First and second respondents’ case
Their affidavits raised the following preliminary points: improper cause of action and an irregular certificate of urgency. At the hearing their counsel Mr Mpofu motivated the following additional preliminary points; uncertainty as regards the number of applicants; Ofer Sivan had no right to institute proceedings in his name; that the application was based on material falsehoods; and that there existed material disputes of fact.
As regards the merits, the first and second respondents denied that the applicant was the sole shareholder of the company. The shareholding structure as at 29 August 2018 excluded the applicant. The structure was as follows: Adlecraft Holdings (Pvt) Ltd 49%; Munyaradzi Gonyora 10%; Razaro Mapuwapuwa 10%; Stephen Itai Mangoda 10%; Chance Chitima 10%; Adlecraft Work’s Trust 11%. The first respondent maintained that he held equity in Adlecraft Holding (Pvt) Ltd which had an extant shareholders agreement with the company. This is the shareholding structure that was relayed to ZIA when the company applied for an investment licence. That structure remained unchanged. Any contrary position would be an acknowledgment that a misrepresentation was made to ZIA. The share certificate certifying the applicant as the holder of 20 fully paid shares was dismissed as fake. It was never lodged with ZIA. The extant CR14 listed four directors of the company. These were the applicant, first and second respondents and one Claudious Nhemwa. At any rate, no CR2 form had been submitted to confirm the applicant’s alleged 100% shareholding.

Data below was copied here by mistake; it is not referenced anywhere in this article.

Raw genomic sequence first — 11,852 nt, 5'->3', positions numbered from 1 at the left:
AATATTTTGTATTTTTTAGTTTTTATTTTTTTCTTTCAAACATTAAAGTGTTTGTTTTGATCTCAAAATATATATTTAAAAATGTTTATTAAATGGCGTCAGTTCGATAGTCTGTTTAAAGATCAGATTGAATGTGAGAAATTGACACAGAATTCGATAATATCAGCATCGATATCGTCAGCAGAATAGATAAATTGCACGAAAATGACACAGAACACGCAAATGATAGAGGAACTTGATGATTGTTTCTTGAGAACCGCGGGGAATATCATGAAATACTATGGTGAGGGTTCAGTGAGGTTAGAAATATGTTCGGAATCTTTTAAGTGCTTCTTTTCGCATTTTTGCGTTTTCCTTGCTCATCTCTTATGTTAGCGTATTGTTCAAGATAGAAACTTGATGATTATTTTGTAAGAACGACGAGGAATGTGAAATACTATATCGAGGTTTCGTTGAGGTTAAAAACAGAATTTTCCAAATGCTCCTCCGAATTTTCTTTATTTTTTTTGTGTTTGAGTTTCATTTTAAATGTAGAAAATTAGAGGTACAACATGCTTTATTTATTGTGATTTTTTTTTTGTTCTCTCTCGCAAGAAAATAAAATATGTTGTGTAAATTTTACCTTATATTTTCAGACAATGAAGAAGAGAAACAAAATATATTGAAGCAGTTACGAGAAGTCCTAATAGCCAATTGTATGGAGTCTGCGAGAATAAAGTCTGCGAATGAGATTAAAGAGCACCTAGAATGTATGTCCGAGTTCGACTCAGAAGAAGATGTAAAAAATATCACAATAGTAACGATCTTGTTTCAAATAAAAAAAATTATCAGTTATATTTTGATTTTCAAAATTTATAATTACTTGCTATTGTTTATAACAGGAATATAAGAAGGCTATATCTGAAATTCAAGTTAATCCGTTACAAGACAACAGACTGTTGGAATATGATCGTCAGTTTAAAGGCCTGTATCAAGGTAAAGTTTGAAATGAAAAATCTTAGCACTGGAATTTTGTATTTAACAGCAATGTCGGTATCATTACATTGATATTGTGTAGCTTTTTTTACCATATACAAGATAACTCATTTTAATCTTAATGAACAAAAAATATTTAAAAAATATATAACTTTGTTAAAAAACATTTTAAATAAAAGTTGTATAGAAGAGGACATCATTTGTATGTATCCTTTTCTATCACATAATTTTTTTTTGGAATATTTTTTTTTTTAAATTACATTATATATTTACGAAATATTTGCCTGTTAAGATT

First and second respondents further claimed that a shareholders dispute existed between the parties. It had the potential to cause serious financial harm and for that reason there was need to entrust an independent third party with the affairs of the company to avoid further financial damage. The applicant was allegedly running down the company. As the managing director, he had failed to repay the loans advanced to the company.
First and second respondents averred that the application was ill-conceived as the corporate rescue process was already underway. The court could not interdict a lawful process that was intended to save the company. More importantly, the third respondent and the registrar of companies had accepted the resolution. That resolution was passed by the majority board members. The resolution was therefore not afflicted by any illegality as alleged. The court was urged to dismiss the application with costs on the legal practitioner and own client scale.
Fourth respondent’s case